The economy of the 19 countries that make up the eurozone has shown robust growth in the second quarter, according to Eurostat figures.
Eurozone GDP rose by 0.6 percent in the three months to June against the same period in 2016, in line with analysts’ expectations.
At the same time, a year-on-year growth jumped to 2.1 percent from 1.9 percent, marking the best level in five years.
In annualized terms, the eurozone economy accelerated by 2.3 percent in the second quarter after a two percent rise in the first three months of the year, according to Eurostat.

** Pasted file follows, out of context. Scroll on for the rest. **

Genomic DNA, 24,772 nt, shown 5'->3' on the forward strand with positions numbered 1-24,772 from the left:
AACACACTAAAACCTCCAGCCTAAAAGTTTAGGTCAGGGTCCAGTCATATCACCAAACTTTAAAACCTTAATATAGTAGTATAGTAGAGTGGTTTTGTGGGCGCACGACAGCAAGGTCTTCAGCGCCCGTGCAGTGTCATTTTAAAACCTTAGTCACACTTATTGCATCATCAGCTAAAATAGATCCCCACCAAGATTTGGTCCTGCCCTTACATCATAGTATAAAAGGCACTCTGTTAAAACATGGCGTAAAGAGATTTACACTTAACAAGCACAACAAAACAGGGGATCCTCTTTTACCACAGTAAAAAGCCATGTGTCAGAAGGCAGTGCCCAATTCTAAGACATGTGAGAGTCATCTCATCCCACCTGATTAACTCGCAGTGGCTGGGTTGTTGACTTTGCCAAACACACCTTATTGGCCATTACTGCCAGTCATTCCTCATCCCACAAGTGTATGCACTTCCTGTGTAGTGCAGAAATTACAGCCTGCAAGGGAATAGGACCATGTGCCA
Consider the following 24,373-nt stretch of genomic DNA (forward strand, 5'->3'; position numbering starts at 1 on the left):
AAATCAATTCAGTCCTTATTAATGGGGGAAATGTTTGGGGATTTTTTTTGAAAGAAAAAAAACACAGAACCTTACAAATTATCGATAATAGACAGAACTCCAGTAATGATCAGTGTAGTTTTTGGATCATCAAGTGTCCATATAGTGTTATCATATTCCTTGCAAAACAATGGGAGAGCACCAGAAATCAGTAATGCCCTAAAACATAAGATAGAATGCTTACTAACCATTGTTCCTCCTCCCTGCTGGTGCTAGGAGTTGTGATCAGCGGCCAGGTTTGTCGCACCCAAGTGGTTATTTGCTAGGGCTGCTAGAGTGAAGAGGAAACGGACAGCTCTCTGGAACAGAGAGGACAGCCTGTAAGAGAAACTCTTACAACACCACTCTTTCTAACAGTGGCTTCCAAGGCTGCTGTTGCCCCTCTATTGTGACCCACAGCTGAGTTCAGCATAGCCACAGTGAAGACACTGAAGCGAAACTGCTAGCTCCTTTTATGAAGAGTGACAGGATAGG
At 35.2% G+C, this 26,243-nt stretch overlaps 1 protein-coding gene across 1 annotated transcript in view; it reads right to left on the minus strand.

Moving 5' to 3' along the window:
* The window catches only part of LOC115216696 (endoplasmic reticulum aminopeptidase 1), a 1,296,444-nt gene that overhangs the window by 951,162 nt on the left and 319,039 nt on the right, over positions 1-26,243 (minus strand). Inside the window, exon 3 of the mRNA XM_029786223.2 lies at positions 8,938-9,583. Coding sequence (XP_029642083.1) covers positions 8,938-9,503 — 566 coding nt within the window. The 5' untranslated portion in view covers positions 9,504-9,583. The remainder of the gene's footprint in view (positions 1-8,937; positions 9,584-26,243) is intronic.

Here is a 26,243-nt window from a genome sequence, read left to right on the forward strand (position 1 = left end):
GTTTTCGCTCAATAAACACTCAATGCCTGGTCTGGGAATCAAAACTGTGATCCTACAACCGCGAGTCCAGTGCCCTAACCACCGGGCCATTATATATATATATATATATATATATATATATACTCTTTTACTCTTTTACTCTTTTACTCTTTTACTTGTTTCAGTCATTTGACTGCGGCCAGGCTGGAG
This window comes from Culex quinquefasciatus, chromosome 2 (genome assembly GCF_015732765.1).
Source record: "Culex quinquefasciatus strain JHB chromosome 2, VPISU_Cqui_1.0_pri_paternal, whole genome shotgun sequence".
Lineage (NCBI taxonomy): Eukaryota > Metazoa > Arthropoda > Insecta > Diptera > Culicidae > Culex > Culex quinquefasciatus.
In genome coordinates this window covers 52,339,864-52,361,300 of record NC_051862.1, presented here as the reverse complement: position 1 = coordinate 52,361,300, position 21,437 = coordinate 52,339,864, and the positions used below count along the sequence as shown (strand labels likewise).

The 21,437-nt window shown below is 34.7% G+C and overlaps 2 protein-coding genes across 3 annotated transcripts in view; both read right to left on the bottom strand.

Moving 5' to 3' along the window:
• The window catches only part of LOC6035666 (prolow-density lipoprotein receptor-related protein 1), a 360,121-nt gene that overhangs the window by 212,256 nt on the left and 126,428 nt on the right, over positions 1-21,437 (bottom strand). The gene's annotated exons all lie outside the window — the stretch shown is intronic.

The agency figures showed unemployment across the bloc dropping to a nine-year low of 9.1 percent during the period.
The stronger state of the economy reportedly backs plans by the European Central Bank to start toughening monetary policy in the fall, despite annual inflation of 1.3 percent, which is below the ECB target of just under two percent.
“The ECB expects solid, broad-based growth in the period ahead, and it’s pretty likely this will happen. They will welcome these numbers, but the focus will be on core inflation – whether it picks up and how fast,” said Holger Sandte, chief European analyst at Nordea Markets in Copenhagen, as quoted by Bloomberg.
The agency will release updated estimates of eurozone GDP growth on August 16 with final data to come on September 7.